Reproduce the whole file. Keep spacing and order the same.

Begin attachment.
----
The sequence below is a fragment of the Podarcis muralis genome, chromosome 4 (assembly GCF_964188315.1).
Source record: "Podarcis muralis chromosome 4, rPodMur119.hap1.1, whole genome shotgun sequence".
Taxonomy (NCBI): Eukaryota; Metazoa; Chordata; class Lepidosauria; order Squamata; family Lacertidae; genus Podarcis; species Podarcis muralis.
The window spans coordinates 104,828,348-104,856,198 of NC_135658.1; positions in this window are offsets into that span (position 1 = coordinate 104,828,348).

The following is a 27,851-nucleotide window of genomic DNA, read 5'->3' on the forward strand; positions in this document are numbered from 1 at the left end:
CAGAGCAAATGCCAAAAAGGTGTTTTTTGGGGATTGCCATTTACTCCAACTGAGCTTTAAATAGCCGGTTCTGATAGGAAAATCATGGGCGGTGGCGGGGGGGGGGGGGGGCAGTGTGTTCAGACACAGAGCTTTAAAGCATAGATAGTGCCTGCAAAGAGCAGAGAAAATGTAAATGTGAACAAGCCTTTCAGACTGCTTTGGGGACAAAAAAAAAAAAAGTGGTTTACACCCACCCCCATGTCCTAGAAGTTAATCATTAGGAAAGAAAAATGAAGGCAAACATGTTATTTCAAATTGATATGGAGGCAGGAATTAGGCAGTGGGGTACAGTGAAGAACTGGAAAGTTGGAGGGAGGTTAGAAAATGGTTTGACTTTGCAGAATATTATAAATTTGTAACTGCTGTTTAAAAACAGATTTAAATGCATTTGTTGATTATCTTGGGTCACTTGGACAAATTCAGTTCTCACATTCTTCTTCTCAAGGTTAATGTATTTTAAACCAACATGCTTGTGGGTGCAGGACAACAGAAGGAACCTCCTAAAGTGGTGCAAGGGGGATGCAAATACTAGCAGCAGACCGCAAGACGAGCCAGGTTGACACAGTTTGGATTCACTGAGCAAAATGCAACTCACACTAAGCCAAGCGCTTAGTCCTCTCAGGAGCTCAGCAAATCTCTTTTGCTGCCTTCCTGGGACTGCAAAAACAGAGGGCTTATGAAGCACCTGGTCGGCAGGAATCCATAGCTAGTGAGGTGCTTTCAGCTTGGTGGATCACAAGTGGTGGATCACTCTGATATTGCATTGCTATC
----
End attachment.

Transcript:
The sequence below is a fragment of the Podarcis muralis genome, chromosome 4 (assembly GCF_964188315.1).
Source record: "Podarcis muralis chromosome 4, rPodMur119.hap1.1, whole genome shotgun sequence".
Taxonomy (NCBI): Eukaryota; Metazoa; Chordata; class Lepidosauria; order Squamata; family Lacertidae; genus Podarcis; species Podarcis muralis.
The window spans coordinates 104,828,348-104,856,198 of NC_135658.1; positions in this window are offsets into that span (position 1 = coordinate 104,828,348).

The following is a 27,851-nucleotide window of genomic DNA, read 5'->3' on the forward strand; positions in this document are numbered from 1 at the left end:
CAGAGCAAATGCCAAAAAGGTGTTTTTTGGGGATTGCCATTTACTCCAACTGAGCTTTAAATAGCCGGTTCTGATAGGAAAATCATGGGCGGTGGCGGGGGGGGGGGGGGGCAGTGTGTTCAGACACAGAGCTTTAAAGCATAGATAGTGCCTGCAAAGAGCAGAGAAAATGTAAATGTGAACAAGCCTTTCAGACTGCTTTGGGGACAAAAAAAAAAAAAGTGGTTTACACCCACCCCCATGTCCTAGAAGTTAATCATTAGGAAAGAAAAATGAAGGCAAACATGTTATTTCAAATTGATATGGAGGCAGGAATTAGGCAGTGGGGTACAGTGAAGAACTGGAAAGTTGGAGGGAGGTTAGAAAATGGTTTGACTTTGCAGAATATTATAAATTTGTAACTGCTGTTTAAAAACAGATTTAAATGCATTTGTTGATTATCTTGGGTCACTTGGACAAATTCAGTTCTCACATTCTTCTTCTCAAGGTTAATGTATTTTAAACCAACATGCTTGTGGGTGCAGGACAACAGAAGGAACCTCCTAAAGTGGTGCAAGGGGGATGCAAATACTAGCAGCAGACCGCAAGACGAGCCAGGTTGACACAGTTTGGATTCACTGAGCAAAATGCAACTCACACTAAGCCAAGCGCTTAGTCCTCTCAGGAGCTCAGCAAATCTCTTTTGCTGCCTTCCTGGGACTGCAAAAACAGAGGGCTTATGAAGCACCTGGTCGGCAGGAATCCATAGCTAGTGAGGTGCTTTCAGCTTGGTGGATCACAAGTGGTGGATCACTCTGATATTGCATTGCTATC